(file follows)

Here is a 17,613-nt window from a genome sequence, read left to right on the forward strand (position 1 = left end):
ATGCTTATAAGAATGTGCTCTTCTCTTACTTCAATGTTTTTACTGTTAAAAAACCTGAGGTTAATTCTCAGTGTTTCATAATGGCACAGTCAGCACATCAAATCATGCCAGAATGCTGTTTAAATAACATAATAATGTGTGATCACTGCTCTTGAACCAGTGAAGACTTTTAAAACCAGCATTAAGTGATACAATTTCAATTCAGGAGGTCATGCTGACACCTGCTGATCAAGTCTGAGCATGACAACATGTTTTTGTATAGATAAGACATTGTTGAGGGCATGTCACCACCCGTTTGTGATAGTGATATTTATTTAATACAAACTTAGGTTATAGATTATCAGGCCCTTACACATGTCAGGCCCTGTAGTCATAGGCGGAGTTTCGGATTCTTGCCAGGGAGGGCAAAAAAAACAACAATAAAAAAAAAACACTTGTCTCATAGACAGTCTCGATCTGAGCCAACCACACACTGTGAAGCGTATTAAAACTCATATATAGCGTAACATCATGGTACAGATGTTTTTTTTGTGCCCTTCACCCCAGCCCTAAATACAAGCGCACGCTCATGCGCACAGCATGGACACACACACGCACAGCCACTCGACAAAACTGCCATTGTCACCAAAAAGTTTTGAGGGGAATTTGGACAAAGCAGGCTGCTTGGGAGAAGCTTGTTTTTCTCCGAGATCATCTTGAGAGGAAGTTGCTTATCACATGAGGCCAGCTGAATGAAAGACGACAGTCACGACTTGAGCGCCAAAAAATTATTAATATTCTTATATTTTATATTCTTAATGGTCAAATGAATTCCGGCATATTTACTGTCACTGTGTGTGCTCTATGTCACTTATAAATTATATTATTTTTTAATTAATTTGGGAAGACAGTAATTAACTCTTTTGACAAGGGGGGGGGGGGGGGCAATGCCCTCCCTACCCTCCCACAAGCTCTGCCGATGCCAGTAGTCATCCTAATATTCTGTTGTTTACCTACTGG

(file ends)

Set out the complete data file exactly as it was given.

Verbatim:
Here is a 17,613-nt window from a genome sequence, read left to right on the forward strand (position 1 = left end):
ATGCTTATAAGAATGTGCTCTTCTCTTACTTCAATGTTTTTACTGTTAAAAAACCTGAGGTTAATTCTCAGTGTTTCATAATGGCACAGTCAGCACATCAAATCATGCCAGAATGCTGTTTAAATAACATAATAATGTGTGATCACTGCTCTTGAACCAGTGAAGACTTTTAAAACCAGCATTAAGTGATACAATTTCAATTCAGGAGGTCATGCTGACACCTGCTGATCAAGTCTGAGCATGACAACATGTTTTTGTATAGATAAGACATTGTTGAGGGCATGTCACCACCCGTTTGTGATAGTGATATTTATTTAATACAAACTTAGGTTATAGATTATCAGGCCCTTACACATGTCAGGCCCTGTAGTCATAGGCGGAGTTTCGGATTCTTGCCAGGGAGGGCAAAAAAAACAACAATAAAAAAAAAACACTTGTCTCATAGACAGTCTCGATCTGAGCCAACCACACACTGTGAAGCGTATTAAAACTCATATATAGCGTAACATCATGGTACAGATGTTTTTTTTGTGCCCTTCACCCCAGCCCTAAATACAAGCGCACGCTCATGCGCACAGCATGGACACACACACGCACAGCCACTCGACAAAACTGCCATTGTCACCAAAAAGTTTTGAGGGGAATTTGGACAAAGCAGGCTGCTTGGGAGAAGCTTGTTTTTCTCCGAGATCATCTTGAGAGGAAGTTGCTTATCACATGAGGCCAGCTGAATGAAAGACGACAGTCACGACTTGAGCGCCAAAAAATTATTAATATTCTTATATTTTATATTCTTAATGGTCAAATGAATTCCGGCATATTTACTGTCACTGTGTGTGCTCTATGTCACTTATAAATTATATTATTTTTTAATTAATTTGGGAAGACAGTAATTAACTCTTTTGACAAGGGGGGGGGGGGGGGCAATGCCCTCCCTACCCTCCCACAAGCTCTGCCGATGCCAGTAGTCATCCTAATATTCTGTTGTTTACCTACTGG